How cyberwarfare is playing into Yemen’s civil war

As the Yemeni conflict gains greater attention in Washington, new research highlights how cyber operations have become intrinsic to kinetic wars.
Yemen war
A heavily armed policeman guards an archaeological site in the district of Marib, Yemen. A new report from Recorded Future looks at the cyberwarfare tactics used in the country's bloody civil conflict. (Getty)

The war in Yemen has been accompanied by a digital conflict in which combatants have used surveillance and cryptocurrency to their strategic advantage, new research shows.

“[T]he dynamics of the Yemeni civil war are manifesting themselves online through a struggle over Yemeni access, use, and control of the internet,” Boston-based Recorded Future wrote in a blog post about the research on Wednesday.

As the Yemeni conflict gains greater attention in Washington, the research highlights how cyber-operations have become intrinsic to kinetic wars. In Yemen, the internet has become “another front,” Recorded Future threat intelligence analyst Allan Liska told CyberScoop.

The conflict, which has left tens of thousands of people dead and created a widespread famine, has been fought by Houthi rebels, backed by Iran, and the Hadi government, supported by Saudi Arabia. U.S. intelligence and weapons have been used by the Saudi-led coalition.


The new research highlights the digital portion of the conflict. When the Houthis seized Yemen’s capital of Sanaa in 2014, they also took control of the country’s internet backbone, updating Yemeni government websites to reflect their agenda.

“Seizing control of the internet assets lends a legitimacy to the Houthi forces that otherwise wouldn’t be there,” Liska told CyberScoop. “They’re still not internationally recognized, but within country they have that legitimacy.”

To counter the Houthi-controlled YemenNet, the Hadi government set up their own internet service provider (ISP), known as AdenNet, in June.

Recorded Future’s study of both ISPs turned up vulnerabilities that were ripe for exploitation. For example, YemenNet had a firmware backdoor in a router made by Chinese company Tenda.

“If the name server is connected to other infrastructure within YemenNet, which it is likely to be, both state and non-state attackers could leverage this backdoor to infiltrate the ISP,” the researchers wrote in a blog.


The inception of AdenNet coincided with a spike in software samples from Yemen that were submitted to the VirusTotal platform. While just 13 such samples were found between 2015 and 2017, 164 samples showed up in 2018, about half of which were malicious. Researchers did not find a clear cause for that swell in malware, but said it could be because of greater threat activity or the fact that AdenNet increased internet connectivity in Yemen.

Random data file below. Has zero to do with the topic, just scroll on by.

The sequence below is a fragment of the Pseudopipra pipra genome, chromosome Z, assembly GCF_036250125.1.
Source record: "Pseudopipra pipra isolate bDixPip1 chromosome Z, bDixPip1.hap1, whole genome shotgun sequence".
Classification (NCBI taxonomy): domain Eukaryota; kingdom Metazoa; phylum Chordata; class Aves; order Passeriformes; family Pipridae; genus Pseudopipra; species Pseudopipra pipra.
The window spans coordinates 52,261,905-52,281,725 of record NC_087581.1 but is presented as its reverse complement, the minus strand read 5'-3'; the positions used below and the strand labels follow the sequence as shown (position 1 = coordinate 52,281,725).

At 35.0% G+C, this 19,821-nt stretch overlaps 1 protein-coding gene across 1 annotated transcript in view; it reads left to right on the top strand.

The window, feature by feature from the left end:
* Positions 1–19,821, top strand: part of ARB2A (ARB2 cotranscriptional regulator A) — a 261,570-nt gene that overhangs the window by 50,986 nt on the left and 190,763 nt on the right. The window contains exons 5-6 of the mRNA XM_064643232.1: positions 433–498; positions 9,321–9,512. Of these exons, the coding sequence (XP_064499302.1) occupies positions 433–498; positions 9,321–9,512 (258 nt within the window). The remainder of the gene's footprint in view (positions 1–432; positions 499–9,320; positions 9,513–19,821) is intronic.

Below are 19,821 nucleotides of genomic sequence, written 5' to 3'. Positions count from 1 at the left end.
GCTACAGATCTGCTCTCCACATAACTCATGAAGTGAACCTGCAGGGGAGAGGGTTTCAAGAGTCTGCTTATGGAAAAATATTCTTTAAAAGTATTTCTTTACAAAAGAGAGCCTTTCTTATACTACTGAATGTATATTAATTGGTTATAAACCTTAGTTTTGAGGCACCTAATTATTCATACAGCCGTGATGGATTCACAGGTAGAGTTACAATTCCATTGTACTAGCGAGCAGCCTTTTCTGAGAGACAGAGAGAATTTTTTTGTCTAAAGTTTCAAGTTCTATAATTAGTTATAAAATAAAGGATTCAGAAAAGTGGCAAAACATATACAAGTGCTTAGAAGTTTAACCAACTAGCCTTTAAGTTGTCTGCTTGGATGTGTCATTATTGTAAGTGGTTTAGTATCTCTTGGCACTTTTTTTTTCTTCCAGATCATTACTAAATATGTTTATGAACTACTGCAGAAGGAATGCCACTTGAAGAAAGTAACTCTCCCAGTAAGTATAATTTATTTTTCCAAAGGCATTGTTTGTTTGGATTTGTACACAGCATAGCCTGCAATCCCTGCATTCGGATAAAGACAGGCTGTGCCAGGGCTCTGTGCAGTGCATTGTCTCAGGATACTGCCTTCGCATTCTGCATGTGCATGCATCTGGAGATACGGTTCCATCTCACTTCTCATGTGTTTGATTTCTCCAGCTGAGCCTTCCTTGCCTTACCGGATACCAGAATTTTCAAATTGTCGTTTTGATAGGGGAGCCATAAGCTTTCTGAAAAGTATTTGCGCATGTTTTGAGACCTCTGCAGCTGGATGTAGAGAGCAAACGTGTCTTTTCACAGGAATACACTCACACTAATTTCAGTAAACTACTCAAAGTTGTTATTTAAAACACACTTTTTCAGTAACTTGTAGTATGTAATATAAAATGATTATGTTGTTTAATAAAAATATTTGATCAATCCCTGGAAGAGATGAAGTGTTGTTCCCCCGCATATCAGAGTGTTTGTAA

Winnona DeSombre, a threat intelligence researcher at Recorded Future, told CyberScoop that it is unclear if the malware observed has been used for either criminal or espionage purposes in Yemen. However, “the intent for criminals to take advantage of people in a warzone, as well as nation-states to do espionage … is there,” she said.

The Yemeni war has featured other modern cybertools such as cryptocurrency. As the conflict grinds through its fourth year, evidence suggests that the Houthi rebels have turned to cryptocurrency to raise money. The Recorded Future team found 973 hosts of the Coinhive mining service on YemenNet, the majority of which are based in the Houthi stronghold of Sanaa.

DeSombre compared the Houthi cryptocurrency scheme to those of the North Korean government.

“This is another particularly internationally isolated regime trying to use alternative currencies to bolster themselves economically,” DeSombre said at CYBERWARCON conference in Arlington, Virginia, where Recorded Future presented its research.

Sean Lyngaas

Written by Sean Lyngaas

Sean Lyngaas is CyberScoop’s Senior Reporter covering the Department of Homeland Security and Congress. He was previously a freelance journalist in West Africa, where he covered everything from a presidential election in Ghana to military mutinies in Ivory Coast for The New York Times. Lyngaas’ reporting also has appeared in The Washington Post, The Economist and the BBC, among other outlets. His investigation of cybersecurity issues in the nuclear sector, backed by a grant from the Pulitzer Center on Crisis Reporting, won plaudits from industrial security experts. He was previously a reporter with Federal Computer Week and, before that, with Smart Grid Today. Sean earned a B.A. in public policy from Duke University and an M.A. in International Relations from The Fletcher School of Law and Diplomacy at Tufts University.

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